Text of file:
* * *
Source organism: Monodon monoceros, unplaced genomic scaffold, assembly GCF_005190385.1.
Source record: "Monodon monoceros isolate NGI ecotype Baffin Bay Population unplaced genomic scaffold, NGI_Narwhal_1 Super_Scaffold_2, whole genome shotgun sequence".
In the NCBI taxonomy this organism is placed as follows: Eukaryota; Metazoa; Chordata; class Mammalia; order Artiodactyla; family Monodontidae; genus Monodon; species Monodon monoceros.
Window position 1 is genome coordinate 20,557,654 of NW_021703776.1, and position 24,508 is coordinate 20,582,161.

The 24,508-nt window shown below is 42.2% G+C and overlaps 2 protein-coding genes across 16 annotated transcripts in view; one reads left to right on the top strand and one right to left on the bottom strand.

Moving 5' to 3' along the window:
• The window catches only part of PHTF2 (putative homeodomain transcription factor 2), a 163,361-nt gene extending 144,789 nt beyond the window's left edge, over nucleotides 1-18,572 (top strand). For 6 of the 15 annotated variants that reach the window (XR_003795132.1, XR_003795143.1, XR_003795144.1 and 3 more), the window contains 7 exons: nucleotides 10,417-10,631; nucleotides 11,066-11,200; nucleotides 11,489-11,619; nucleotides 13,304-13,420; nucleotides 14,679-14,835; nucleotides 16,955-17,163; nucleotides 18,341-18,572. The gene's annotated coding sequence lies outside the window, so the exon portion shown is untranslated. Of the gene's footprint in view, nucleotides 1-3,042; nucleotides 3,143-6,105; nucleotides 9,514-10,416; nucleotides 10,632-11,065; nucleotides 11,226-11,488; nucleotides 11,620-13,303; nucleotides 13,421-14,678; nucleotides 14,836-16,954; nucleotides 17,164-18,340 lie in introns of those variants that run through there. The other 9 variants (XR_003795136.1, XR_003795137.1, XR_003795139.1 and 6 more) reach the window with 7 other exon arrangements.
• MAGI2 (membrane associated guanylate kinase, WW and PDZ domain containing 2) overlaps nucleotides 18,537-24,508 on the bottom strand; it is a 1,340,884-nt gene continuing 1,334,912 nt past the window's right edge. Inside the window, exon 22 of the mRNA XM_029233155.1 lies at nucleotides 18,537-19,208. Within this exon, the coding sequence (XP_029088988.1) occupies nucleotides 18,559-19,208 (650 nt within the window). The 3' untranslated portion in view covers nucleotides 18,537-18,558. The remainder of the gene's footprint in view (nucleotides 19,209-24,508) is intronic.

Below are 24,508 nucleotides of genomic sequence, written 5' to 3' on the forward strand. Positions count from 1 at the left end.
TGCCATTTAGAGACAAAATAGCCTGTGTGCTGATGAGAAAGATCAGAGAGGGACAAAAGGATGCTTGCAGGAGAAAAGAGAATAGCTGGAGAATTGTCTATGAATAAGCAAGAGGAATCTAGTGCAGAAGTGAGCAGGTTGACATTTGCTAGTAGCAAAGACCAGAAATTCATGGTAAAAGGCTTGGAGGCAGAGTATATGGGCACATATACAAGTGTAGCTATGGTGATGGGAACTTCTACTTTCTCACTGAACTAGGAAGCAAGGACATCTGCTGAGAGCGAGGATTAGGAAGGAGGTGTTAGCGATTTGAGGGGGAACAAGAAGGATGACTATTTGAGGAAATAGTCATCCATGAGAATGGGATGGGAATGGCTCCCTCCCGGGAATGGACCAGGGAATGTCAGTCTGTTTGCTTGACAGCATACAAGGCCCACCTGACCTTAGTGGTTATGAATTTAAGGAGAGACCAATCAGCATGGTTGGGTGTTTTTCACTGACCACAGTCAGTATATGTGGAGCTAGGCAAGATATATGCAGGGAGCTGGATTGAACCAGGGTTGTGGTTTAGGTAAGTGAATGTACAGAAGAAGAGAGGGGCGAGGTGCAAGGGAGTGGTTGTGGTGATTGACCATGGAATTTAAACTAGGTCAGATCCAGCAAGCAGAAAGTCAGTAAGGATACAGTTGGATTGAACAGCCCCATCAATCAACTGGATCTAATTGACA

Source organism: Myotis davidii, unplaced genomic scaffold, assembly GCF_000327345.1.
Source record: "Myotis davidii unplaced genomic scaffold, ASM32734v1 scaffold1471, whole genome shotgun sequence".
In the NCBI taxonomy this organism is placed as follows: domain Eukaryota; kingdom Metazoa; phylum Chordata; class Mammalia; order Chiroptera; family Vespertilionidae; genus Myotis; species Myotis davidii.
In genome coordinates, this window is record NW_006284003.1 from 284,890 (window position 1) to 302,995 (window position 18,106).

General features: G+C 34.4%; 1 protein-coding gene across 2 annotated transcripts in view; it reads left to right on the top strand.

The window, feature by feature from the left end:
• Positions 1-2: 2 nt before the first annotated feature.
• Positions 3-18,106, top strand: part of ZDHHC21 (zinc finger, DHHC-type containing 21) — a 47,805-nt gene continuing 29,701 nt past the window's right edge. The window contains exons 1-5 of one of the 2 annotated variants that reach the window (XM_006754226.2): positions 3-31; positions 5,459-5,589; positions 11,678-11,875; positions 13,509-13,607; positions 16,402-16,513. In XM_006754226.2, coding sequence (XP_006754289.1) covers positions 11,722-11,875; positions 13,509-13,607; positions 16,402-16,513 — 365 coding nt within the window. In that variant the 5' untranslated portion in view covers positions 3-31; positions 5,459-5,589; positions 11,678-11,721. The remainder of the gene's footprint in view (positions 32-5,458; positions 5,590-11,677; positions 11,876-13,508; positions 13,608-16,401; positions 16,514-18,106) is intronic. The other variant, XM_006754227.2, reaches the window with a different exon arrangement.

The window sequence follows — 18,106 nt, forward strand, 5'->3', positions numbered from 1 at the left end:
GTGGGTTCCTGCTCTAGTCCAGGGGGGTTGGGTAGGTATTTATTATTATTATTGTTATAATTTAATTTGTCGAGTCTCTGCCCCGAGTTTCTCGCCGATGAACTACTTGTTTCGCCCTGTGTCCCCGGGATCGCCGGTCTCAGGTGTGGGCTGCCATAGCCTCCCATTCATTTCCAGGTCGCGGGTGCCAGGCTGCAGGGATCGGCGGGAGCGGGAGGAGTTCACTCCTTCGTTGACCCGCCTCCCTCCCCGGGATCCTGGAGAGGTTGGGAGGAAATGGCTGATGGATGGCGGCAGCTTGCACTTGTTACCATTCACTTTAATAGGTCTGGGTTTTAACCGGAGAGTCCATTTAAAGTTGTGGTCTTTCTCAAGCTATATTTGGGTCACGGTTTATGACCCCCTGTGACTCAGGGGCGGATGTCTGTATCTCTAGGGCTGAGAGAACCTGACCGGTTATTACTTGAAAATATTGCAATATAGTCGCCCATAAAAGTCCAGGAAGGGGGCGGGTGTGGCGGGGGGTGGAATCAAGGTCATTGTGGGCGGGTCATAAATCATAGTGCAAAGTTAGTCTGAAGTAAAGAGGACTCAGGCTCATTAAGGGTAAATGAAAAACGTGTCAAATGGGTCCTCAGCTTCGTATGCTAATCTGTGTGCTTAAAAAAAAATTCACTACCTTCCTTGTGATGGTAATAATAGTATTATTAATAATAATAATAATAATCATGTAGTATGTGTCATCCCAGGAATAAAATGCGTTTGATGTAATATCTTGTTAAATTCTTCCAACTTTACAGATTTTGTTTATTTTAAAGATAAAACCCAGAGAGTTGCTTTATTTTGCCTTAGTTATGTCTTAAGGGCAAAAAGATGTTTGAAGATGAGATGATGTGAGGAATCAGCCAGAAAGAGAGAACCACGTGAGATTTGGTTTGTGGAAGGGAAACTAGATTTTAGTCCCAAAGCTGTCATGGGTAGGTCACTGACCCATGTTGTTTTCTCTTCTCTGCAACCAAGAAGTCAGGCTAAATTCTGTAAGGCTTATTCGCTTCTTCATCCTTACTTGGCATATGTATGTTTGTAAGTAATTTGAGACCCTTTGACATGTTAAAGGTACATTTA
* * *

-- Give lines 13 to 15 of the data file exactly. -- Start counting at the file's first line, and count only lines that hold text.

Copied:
In the NCBI taxonomy this organism is placed as follows: domain Eukaryota; kingdom Metazoa; phylum Chordata; class Mammalia; order Chiroptera; family Vespertilionidae; genus Myotis; species Myotis davidii.
In genome coordinates, this window is record NW_006284003.1 from 284,890 (window position 1) to 302,995 (window position 18,106).

General features: G+C 34.4%; 1 protein-coding gene across 2 annotated transcripts in view; it reads left to right on the top strand.